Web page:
You have (and use) your swimming pool because you want to have a relaxing and enjoyable time in your home. As a result, the last thing you want is to get your hair, nails, and various parts of your skin stained in the process. Because of this, you simply need to know how to get brown pool water clean without stress.
To that end, there are any number of approaches you can take, depending on what’s most convenient for you. Some things you can do to get rid of this problem include adding shock to the water, using flocculent, iron remover, or preventing oxidation.
Moving forward, we’ll be exploring what all these options have to afford you and the best ways that you can leverage them. Keeping your pool in the most optimal conditions for use isn’t an easy feat. So here, we’ll be highlighting all you need to know to make this task a bit easier!
What Makes Pool Water Brown?
- 1 What Makes Pool Water Brown?
- 2 Finding the Cause of Brown Water in Your Pool
- 3 Ways You Can Make Your Pool Clean Again
- 4 Final Word
Down this road, the first thing you need to know is that brown pool water isn’t an unusual phenomenon. In fact, it’s a very common occurrence. What’s more, several causative factors may be responsible for your pool water turning brown suddenly.
Knowing what some of these are can go a long way in improving the overall efficacy of your treatment method. With this in mind, here are some of the most common causes of brown pool water include;
1. High Concentrations of Metals in the Pool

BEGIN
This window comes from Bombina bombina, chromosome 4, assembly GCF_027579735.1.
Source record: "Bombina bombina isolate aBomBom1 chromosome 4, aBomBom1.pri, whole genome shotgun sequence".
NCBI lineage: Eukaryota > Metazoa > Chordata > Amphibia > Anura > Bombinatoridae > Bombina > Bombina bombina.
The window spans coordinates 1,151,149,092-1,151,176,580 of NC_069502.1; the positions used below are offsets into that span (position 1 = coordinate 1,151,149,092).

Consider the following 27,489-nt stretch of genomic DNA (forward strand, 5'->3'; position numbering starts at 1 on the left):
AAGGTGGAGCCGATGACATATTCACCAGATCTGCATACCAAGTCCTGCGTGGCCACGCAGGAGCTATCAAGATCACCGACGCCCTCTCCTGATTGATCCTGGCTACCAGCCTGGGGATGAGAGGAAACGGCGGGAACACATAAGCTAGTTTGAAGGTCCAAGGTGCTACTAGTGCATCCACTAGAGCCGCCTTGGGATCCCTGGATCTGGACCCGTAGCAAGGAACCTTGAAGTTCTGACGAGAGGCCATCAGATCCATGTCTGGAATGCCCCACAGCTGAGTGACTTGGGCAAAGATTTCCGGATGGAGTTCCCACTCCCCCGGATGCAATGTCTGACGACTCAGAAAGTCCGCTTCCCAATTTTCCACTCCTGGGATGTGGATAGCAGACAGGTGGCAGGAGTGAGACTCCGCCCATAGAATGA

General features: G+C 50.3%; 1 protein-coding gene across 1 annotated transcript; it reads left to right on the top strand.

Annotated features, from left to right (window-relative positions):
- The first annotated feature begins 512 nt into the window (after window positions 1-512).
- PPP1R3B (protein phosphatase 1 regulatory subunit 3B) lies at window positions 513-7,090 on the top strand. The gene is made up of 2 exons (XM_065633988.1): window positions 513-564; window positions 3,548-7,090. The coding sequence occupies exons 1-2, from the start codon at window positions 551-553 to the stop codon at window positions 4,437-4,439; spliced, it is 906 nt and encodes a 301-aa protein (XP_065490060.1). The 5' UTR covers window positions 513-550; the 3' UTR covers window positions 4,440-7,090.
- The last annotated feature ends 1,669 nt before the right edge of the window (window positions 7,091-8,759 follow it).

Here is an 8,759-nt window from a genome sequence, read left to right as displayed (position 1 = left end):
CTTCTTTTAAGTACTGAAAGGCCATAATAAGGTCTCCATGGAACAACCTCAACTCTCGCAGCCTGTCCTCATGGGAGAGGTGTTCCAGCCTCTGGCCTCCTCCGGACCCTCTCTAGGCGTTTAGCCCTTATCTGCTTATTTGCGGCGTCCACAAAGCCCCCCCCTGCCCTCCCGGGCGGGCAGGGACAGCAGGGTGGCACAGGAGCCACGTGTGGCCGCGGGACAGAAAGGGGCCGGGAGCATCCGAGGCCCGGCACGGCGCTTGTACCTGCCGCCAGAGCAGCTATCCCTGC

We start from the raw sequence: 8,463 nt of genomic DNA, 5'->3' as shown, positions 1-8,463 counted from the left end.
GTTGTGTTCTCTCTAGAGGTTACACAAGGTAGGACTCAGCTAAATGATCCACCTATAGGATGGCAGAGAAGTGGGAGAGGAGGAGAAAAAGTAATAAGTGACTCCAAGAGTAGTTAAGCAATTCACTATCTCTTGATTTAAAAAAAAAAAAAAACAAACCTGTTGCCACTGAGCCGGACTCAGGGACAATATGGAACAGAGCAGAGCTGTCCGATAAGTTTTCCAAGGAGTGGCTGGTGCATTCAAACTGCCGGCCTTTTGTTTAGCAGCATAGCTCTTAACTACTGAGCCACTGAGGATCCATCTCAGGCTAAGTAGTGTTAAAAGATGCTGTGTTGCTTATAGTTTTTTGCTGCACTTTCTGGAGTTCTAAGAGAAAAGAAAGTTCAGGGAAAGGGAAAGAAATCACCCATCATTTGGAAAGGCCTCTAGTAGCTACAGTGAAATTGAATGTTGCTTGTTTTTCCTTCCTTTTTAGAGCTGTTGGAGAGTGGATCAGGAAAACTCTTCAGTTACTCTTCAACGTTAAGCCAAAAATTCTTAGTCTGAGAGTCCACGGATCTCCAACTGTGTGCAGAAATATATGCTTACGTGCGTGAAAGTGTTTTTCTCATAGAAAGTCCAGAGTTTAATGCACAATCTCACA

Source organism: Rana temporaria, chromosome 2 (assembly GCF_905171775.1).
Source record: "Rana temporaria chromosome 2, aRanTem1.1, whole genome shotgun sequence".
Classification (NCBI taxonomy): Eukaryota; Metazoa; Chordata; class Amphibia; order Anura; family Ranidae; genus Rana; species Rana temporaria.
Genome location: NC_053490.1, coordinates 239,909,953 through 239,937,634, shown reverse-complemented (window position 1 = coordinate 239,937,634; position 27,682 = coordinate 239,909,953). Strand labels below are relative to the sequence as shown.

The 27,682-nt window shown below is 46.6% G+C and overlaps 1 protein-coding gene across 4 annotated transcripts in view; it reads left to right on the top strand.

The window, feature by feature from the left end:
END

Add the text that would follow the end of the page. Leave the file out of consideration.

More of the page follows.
The presence of metals like iron in large quantities can cause your pool water to change color drastically. When these metals dissolve in your water, this often results in the formation of colored complexes. In addition to this, the water will also acquire a strong and bitter metallic taste and smell.
2. The Presence of Chlorine
Another thing that might cause this situation with your pool is chlorine. However, this occurs more commonly when you’ve been struggling with an algae problem in your pool. It is also known to happen if you don’t chlorinate regularly.
3. The Presence of Suspended Material
In some instances, suspended material from the soil and/or air has also been known to color your pool water. This is because they form an oily layer that decomposes which triggers a coloration reaction. In addition to this, it is also possible for you to contribute to the accumulation of suspended materials well.
This is because, when you swim with lotion on your body, your pool absorbs a considerable portion of the lotion, further coloring the water.
Finding the Cause of Brown Water in Your Pool
So, we’ve established that your pool has a color problem. Also, we’ve identified a few of the causative factors that could cause this.
However, you need to get a bit more specific if you want to effectively deal with the problem at hand. To that end, some of the ways to effectively identify what causative agent you’re dealing with include but isn’t limited to;
1. Check for the Presence of Rusted Metal Objects in Your Pool
Rusting and disintegrating objects in your pool can easily cause the brown color you’re observing. So, be sure to check for everything from lost earrings to coins and other metal objects that might be in your pool.
Along these lines, don’t forget to check the paint of your pool walls as well. If they aren’t good enough, they might leach, causing discoloration in the process.
2. Examine Your Pool Filter and Other Pump Components
Another thing you need to do here is to check your filter system. If it’s operating as it should, your pool water shouldn’t get adulterated so easily. However, if your pool system has broken pipes or hoses, it becomes easier for your pool to get discolored.